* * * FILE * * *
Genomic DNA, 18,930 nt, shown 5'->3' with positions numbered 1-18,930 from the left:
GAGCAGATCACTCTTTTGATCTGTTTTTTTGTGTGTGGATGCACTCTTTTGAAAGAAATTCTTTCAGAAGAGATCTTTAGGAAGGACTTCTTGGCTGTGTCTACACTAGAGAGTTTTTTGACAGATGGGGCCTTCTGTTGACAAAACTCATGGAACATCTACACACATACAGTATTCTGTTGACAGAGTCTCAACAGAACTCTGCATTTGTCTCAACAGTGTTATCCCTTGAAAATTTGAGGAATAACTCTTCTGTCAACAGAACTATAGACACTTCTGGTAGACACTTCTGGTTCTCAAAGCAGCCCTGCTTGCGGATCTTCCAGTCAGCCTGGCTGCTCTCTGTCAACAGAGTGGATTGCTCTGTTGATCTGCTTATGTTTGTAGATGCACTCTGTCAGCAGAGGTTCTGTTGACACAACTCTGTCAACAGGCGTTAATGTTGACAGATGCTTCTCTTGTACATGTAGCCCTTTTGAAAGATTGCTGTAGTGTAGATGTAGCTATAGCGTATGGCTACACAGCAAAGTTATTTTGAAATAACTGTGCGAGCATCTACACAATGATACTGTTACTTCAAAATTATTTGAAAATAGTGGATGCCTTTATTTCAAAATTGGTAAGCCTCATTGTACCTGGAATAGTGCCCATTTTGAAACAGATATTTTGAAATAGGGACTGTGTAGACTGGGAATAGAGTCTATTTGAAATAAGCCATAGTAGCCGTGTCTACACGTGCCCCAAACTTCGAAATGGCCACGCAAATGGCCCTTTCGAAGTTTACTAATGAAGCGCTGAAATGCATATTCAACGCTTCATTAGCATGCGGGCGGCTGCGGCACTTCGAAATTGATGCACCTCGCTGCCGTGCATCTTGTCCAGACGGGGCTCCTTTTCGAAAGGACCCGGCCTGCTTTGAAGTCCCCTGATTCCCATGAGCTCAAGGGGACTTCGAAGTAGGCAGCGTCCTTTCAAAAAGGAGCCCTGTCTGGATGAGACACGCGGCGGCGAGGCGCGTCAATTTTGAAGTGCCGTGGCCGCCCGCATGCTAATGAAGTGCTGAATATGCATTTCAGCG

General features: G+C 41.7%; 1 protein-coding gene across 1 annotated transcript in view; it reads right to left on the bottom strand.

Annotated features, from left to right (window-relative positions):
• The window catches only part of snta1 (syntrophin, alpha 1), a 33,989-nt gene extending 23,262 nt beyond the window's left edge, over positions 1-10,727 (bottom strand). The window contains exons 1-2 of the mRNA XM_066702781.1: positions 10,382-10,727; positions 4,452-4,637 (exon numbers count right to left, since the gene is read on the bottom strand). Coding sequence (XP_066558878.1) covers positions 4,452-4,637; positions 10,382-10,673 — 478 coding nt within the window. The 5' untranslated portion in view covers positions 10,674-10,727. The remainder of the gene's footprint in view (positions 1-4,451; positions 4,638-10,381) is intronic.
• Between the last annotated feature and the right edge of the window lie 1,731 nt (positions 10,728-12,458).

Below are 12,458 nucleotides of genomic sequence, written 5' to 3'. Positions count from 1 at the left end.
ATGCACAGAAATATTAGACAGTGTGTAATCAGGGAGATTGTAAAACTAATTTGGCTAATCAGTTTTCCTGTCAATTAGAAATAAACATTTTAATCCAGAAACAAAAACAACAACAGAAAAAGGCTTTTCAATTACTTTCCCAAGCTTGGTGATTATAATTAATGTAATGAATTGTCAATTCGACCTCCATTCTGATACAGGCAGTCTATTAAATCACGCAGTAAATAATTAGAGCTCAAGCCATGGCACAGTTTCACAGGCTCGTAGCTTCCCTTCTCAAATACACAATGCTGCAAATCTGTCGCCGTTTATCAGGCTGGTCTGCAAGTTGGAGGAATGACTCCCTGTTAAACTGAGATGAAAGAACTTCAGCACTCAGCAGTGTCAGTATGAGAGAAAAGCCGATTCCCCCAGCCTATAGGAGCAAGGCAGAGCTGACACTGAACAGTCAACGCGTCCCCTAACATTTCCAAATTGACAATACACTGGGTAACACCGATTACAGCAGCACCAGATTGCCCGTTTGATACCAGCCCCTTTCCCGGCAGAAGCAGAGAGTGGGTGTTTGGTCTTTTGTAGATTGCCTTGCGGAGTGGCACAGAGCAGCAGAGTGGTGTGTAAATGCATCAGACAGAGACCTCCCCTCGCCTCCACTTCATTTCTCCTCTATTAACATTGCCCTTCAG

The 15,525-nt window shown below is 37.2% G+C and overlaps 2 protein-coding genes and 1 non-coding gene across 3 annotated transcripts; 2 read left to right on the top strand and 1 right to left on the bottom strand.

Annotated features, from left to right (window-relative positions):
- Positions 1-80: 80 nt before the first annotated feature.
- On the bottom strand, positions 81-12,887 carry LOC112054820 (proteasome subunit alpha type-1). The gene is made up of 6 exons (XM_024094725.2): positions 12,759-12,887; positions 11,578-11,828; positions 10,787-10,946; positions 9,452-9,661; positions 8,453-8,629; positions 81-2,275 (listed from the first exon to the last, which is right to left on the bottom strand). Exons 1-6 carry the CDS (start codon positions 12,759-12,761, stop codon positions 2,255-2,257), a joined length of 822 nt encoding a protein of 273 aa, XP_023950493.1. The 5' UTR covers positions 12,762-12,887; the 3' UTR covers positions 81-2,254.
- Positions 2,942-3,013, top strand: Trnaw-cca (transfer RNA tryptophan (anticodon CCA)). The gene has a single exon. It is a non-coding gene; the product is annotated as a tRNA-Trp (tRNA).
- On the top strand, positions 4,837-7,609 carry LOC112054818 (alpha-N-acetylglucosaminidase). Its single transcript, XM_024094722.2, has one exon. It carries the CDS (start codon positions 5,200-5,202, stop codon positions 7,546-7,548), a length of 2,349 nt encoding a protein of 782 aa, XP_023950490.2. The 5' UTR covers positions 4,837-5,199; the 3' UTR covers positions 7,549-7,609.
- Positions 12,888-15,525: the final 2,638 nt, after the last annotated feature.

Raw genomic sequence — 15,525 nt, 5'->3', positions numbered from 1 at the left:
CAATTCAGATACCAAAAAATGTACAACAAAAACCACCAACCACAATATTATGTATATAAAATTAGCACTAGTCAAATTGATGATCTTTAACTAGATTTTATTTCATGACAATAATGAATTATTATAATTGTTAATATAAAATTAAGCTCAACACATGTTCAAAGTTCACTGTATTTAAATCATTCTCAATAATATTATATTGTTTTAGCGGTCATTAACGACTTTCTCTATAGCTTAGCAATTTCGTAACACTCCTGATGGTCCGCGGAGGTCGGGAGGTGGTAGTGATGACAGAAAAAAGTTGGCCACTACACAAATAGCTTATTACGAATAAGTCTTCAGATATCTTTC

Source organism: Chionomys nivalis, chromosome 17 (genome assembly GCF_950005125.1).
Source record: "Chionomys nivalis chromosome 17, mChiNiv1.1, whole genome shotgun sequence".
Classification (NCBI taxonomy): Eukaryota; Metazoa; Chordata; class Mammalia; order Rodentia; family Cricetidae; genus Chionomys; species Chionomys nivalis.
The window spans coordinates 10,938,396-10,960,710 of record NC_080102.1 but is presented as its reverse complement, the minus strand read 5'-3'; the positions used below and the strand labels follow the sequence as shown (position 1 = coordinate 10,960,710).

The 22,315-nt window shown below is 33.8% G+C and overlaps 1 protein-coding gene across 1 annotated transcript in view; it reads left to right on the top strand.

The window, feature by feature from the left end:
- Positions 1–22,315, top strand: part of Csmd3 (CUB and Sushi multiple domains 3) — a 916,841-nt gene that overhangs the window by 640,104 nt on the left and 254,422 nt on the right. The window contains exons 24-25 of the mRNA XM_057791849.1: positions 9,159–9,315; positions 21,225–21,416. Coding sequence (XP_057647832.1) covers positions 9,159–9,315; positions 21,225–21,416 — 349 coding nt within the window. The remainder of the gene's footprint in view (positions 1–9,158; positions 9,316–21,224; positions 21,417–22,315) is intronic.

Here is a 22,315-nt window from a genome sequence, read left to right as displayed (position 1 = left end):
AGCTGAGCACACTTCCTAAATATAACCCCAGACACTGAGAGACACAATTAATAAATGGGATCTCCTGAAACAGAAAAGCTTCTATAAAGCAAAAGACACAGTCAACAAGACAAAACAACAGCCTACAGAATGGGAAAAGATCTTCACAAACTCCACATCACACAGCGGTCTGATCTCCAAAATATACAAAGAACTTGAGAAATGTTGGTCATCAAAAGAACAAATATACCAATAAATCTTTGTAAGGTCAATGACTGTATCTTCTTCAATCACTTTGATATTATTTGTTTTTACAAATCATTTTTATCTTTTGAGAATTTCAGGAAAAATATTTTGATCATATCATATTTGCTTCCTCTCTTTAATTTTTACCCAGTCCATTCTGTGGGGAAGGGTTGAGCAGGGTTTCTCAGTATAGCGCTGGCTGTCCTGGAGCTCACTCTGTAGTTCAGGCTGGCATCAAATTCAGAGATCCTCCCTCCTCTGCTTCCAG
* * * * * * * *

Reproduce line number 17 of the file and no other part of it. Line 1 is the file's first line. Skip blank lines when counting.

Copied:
CAATTCAGATACCAAAAAATGTACAACAAAAACCACCAACCACAATATTATGTATATAAAATTAGCACTAGTCAAATTGATGATCTTTAACTAGATTTTATTTCATGACAATAATGAATTATTATAATTGTTAATATAAAATTAAGCTCAACACATGTTCAAAGTTCACTGTATTTAAATCATTCTCAATAATATTATATTGTTTTAGCGGTCATTAACGACTTTCTCTATAGCTTAGCAATTTCGTAACACTCCTGATGGTCCGCGGAGGTCGGGAGGTGGTAGTGATGACAGAAAAAAGTTGGCCACTACACAAATAGCTTATTACGAATAAGTCTTCAGATATCTTTC